HeathcareChronic migraine patients recount the ravages of an often...

Chronic migraine patients recount the ravages of an often trivialized disease


“It’s like a storm that comes to devastate life,” says Joana Thibeault. This cataclysm is the migraine. From a few tough days each month, Joana suddenly went through seizures every other day. It was in 2016, following a tooth operation and drug misuse.

Since then, the young woman has had to review all these plans, fight against isolation, ignorance of the medical profession. For this, she was able to rely on the association La Voix des migraineux, which will organize the first Francophone migraine summit on Saturday, sponsored by the Ministry of Health.

“Illness has thrown away all my activities”

The opportunity to hear a daily life upset by migraine, a term used wrongly and through and rarely considered as a disabling disease. “The crises are very trying, because of a pain often compared to a childbirth without epidural, illustrates Sabine Debremaeker, president of the association. But also because it is associated with an intolerance to noise, to light. What forces people to take refuge in a room. Basically, any change in temperature, light (goodbye screens!), Noise, hormones (two out of three patients are women) may cause a parenthesis far from normal life in the most serious cases. According to a survey *, 13% of chronic migraine sufferers can no longer work, more than 90% encounter difficulties in taking care of children, shopping… And 14.5% have been in depression.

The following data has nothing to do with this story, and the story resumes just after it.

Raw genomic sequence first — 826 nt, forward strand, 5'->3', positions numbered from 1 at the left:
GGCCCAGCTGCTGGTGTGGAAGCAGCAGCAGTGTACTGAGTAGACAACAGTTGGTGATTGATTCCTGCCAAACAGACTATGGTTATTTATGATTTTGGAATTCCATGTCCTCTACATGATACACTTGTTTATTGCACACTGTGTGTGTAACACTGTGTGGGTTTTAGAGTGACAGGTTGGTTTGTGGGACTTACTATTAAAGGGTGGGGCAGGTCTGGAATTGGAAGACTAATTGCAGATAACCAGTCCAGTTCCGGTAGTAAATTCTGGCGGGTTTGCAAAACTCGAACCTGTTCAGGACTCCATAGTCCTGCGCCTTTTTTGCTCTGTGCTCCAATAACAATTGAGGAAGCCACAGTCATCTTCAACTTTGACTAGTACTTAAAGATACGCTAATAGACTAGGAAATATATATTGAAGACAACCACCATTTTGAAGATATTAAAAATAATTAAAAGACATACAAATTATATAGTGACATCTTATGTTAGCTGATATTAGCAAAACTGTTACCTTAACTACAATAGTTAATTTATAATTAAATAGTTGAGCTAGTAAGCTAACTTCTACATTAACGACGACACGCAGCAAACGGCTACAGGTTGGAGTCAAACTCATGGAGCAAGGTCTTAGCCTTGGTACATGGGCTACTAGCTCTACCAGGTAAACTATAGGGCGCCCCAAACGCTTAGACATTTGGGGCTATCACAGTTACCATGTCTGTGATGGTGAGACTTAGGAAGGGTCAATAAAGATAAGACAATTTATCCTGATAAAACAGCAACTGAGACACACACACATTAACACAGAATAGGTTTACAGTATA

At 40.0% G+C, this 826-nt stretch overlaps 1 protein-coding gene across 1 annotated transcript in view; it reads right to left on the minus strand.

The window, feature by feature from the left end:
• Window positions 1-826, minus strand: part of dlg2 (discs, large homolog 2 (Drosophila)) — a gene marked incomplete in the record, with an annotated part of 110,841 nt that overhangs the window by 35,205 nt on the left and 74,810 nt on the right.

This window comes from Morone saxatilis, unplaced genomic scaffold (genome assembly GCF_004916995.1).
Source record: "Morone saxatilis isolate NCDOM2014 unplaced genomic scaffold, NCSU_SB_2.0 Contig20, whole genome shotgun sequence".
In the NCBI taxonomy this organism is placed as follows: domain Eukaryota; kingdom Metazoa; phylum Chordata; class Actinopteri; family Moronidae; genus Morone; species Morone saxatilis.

A problem that Joana Thibeault does not hesitate to talk about. She attempted suicide a year ago. “Before, I would have said that illness ruined my life. Now that she has changed everything, nuances the young woman. I can’t do the shopping, cleaning, driving, even walking my dogs! I no longer have meals with family, parties with friends, going to the cinema. I had big weight gains, between 20 and 30 kg. Illness put all my activities in the trash. We have social and professional isolation, the resulting financial difficulties, and lack of understanding around us. Because for many, migraine rhymes with a little headache. And information such as the training of caregivers is wrong. However, the World Health Organization has classified migraine as the second most disabling disease.

Therapeutic wandering

“There is a great lack of knowledge,” adds Muriel Le Tutour, nurse who leads consultations with doctors at the Nantes University Hospital Center. I see people who think they have migraines when they are wrong, and others who have had migraines for years without knowing it. If you can have headaches from sinusitis or a hangover, migraine is characterized by repeated attacks. According to international studies, 15 to 20% of the population suffers from it, or 10.5 million French people. Knowing that it is necessary to differentiate between episodic migraines (from one to seven days per month), severe (from eight days) and chronic (fifteen days at least, or 2% of the population).